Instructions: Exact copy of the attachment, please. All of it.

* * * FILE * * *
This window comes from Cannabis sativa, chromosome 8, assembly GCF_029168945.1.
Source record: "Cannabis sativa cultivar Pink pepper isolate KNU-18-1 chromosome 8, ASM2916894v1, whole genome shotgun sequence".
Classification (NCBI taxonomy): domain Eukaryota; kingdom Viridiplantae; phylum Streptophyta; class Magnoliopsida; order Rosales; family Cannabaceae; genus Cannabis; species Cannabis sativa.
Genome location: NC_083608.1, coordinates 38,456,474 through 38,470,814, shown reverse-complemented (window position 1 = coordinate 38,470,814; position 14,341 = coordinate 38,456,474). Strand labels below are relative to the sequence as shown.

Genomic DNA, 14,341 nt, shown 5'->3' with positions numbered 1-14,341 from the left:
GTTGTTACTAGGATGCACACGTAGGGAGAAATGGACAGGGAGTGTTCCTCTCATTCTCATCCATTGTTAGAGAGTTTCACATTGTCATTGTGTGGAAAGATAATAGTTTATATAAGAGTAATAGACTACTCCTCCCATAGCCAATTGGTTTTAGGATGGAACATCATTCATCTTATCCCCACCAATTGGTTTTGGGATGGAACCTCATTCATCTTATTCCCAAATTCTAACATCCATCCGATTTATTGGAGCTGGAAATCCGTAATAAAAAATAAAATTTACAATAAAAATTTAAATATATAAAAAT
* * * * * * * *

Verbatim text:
This window comes from Cannabis sativa, chromosome 8, assembly GCF_029168945.1.
Source record: "Cannabis sativa cultivar Pink pepper isolate KNU-18-1 chromosome 8, ASM2916894v1, whole genome shotgun sequence".
Classification (NCBI taxonomy): domain Eukaryota; kingdom Viridiplantae; phylum Streptophyta; class Magnoliopsida; order Rosales; family Cannabaceae; genus Cannabis; species Cannabis sativa.
Genome location: NC_083608.1, coordinates 38,456,474 through 38,470,814, shown reverse-complemented (window position 1 = coordinate 38,470,814; position 14,341 = coordinate 38,456,474). Strand labels below are relative to the sequence as shown.

Genomic DNA, 14,341 nt, shown 5'->3' with positions numbered 1-14,341 from the left:
GTTGTTACTAGGATGCACACGTAGGGAGAAATGGACAGGGAGTGTTCCTCTCATTCTCATCCATTGTTAGAGAGTTTCACATTGTCATTGTGTGGAAAGATAATAGTTTATATAAGAGTAATAGACTACTCCTCCCATAGCCAATTGGTTTTAGGATGGAACATCATTCATCTTATCCCCACCAATTGGTTTTGGGATGGAACCTCATTCATCTTATTCCCAAATTCTAACATCCATCCGATTTATTGGAGCTGGAAATCCGTAATAAAAAATAAAATTTACAATAAAAATTTAAATATATAAAAAT